The Internet of Humans : Human Rights and Co-Governance to Achieve Tech Justice in the City

The Law and Ethics of Human Rights 13 (2):263-299 (2019)
  Copy   BIBTEX


Internet of Things, Internet of Everything and Internet of People are concepts suggesting that objects, devices, and people will be increasingly interconnected through digital infrastructure that will generate a growing gathering of data. Parallel to this development is the celebration of the smart city and sharing city as urban policy visions that by relying heavily on new technologies bear the promise of efficient and thriving cities. Law and policy scholarship have either focused on questions related to privacy, discrimination, security, or issues related to the production and use of big data, digital public services. Little or no attention has been paid to the disruptive impact of technological development on urban governance and city inhabitants’ rights of equal access, participation, management and even ownership, in order to understand whether and how technology can also enhance the protection of human rights and social justice in the city. This Article proposes complementing the technological and digital infrastructure with a legal and governance infrastructure, the Internet of Humans, by construing and injecting in the policy framework of the city the principle of Tech Justice. Building on a literature review and from an analysis of selected case studies, this Article stresses the dichotomy existing between the market-based and the society-based applications of technology, the first likely to increase the digital divide and the challenges to human rights in the city, the latter bearing the promise to promote equal access to technology in the city. The main argument advanced by this Article is that the principle of Tech Justice if embedded as an empirical dimension of smart city and sharing city policies can steer their developments in the direction of a more just and democratic city.



    Upload a copy of this work     Papers currently archived: 74,594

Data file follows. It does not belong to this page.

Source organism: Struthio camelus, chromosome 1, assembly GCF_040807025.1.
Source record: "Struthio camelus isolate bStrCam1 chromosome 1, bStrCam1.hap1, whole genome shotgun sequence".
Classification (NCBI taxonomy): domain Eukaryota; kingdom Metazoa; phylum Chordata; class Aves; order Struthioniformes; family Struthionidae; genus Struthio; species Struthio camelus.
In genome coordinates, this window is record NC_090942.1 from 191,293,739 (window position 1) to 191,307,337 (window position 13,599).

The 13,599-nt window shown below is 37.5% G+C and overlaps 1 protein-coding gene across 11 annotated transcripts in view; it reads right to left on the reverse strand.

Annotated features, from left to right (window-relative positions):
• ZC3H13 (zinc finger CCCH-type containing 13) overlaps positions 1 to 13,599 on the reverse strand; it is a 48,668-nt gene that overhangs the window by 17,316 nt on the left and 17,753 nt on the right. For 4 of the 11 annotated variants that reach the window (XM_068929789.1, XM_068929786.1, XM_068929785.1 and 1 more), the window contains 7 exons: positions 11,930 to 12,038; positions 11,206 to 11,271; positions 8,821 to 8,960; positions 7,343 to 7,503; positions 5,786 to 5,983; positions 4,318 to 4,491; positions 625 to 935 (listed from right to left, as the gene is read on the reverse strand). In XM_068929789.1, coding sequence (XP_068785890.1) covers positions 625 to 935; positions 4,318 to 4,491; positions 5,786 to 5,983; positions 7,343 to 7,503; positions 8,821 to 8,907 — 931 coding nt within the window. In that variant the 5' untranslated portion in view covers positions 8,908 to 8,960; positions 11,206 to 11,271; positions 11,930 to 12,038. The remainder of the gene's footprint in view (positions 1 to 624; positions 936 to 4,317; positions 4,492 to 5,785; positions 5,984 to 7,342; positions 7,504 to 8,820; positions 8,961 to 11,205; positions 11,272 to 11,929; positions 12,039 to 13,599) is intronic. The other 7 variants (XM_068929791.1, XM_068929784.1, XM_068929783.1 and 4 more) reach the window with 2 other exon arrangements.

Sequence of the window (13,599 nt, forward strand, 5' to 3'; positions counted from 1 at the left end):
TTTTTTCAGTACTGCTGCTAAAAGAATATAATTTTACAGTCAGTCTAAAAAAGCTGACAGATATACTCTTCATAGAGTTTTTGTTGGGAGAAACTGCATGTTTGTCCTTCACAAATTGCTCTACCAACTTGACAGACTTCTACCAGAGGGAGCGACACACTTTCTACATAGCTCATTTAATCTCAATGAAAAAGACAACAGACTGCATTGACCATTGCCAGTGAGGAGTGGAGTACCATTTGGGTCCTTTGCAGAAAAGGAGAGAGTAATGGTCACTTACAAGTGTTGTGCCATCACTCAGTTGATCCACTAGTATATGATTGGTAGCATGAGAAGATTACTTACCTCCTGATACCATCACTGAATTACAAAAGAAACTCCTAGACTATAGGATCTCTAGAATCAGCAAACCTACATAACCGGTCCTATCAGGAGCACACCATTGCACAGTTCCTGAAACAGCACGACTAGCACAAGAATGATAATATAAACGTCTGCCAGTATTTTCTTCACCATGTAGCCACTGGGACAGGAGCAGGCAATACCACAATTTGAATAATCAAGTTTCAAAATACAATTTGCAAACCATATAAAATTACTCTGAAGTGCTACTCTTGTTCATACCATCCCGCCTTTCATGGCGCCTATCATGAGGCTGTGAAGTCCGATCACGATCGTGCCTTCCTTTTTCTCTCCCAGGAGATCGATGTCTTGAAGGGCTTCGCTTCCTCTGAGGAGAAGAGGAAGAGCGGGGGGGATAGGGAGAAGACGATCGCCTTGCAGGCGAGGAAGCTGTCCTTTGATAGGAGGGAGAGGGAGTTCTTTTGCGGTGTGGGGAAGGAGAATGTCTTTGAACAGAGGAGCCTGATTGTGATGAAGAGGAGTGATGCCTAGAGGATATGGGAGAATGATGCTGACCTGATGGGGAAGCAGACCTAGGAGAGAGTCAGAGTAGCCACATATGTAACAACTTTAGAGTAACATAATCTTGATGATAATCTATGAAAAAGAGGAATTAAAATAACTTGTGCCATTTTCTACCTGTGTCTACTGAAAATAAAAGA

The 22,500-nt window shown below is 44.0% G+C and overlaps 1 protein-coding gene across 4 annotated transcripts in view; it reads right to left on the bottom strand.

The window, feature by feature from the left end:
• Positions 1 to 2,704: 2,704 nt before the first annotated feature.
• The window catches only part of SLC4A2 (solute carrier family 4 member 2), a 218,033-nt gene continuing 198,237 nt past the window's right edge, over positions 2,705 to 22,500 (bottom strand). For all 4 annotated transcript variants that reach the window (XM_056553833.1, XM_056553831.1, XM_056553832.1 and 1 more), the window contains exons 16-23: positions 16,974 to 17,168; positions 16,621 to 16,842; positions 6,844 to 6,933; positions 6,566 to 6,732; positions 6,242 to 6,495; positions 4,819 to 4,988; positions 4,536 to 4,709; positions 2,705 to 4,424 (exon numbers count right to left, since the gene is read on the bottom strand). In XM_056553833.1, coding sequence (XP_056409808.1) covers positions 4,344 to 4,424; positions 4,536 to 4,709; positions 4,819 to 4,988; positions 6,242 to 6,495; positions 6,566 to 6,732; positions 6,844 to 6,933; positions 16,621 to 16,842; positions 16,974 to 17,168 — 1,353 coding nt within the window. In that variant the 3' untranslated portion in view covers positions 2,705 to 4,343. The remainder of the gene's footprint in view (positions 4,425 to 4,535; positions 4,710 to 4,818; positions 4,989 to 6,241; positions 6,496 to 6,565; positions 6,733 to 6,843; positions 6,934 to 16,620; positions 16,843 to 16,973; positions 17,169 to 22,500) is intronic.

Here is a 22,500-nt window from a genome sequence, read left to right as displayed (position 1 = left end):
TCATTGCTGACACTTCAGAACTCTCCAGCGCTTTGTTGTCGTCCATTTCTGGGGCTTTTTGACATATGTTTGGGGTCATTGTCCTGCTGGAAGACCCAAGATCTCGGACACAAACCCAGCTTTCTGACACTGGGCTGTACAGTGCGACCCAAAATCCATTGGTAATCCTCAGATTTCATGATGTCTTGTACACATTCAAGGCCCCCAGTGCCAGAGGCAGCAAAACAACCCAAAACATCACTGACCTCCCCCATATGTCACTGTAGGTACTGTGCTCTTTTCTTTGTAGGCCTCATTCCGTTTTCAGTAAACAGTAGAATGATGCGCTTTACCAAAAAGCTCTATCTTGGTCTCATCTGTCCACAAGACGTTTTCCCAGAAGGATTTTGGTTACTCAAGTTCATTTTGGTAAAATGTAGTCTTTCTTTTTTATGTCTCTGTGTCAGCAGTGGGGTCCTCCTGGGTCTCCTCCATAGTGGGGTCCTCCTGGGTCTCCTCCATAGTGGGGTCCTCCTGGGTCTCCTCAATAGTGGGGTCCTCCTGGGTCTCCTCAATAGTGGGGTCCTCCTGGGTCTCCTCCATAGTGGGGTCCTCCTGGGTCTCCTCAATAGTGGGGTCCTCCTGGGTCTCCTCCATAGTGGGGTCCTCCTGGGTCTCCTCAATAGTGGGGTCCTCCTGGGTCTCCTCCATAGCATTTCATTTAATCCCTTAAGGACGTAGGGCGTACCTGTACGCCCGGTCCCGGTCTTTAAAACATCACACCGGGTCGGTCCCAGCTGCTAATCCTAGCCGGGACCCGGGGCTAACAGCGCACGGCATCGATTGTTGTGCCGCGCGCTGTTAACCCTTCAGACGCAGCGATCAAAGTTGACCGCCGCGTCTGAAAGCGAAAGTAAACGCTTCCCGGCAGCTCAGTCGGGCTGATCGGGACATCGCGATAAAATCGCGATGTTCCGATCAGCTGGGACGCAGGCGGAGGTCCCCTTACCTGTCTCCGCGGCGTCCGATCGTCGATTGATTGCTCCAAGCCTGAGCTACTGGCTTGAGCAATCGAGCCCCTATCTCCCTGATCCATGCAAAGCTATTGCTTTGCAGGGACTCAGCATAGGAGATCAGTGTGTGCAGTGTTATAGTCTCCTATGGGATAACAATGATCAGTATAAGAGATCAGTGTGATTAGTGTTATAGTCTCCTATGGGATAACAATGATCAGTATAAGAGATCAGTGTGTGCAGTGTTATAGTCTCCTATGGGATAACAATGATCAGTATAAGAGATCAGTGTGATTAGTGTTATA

External links

Setup an account with your affiliations in order to access resources via your University's proxy server

Through your library

Similar books and articles

Data and Temporality in the Spectral City.Nathan A. Olmstead - 2021 - Philosophy and Technology 34 (2):243-263.
Data and Temporality in the Spectral City.Nathan A. Olmstead - 2021 - Philosophy and Technology 34 (2):243-263.
Data and Temporality in the Spectral City.Nathan A. Olmstead - 2021 - Philosophy and Technology 34 (2):243-263.
Human Rights for the Digital Age.Kay Mathiesen - 2014 - Journal of Mass Media Ethics 29 (1):2-18.
‘My City of Ruins’: A City to Come.Johann-Albrecht Meylahn - 2014 - HTS Theological Studies 70 (3):01-06.
The Human Right to Free Internet Access.Merten Reglitz - 2020 - Journal of Applied Philosophy 37 (2): 314-331.
The Derealization of the Old City in the Ideal City.Erika Bataglia da Costa - 2008 - Archai: Revista de Estudos Sobre as Origens Do Pensamento Ocidental 1:25-32.
Art and the City: Introduction.Mandy-Suzanne Wong & Joanna Demers - 2012 - Evental Aesthetics 1 (3):4-9.
Art and the City: Introduction.Mandy Suzanne Wong & Joanna Demers - 2012 - Evental Aesthetics 1 (3):4-9.


Added to PP

11 (#838,067)

6 months
1 (#418,924)

Historical graph of downloads
How can I increase my downloads?

Citations of this work

No citations found.

Add more citations

References found in this work

No references found.

Add more references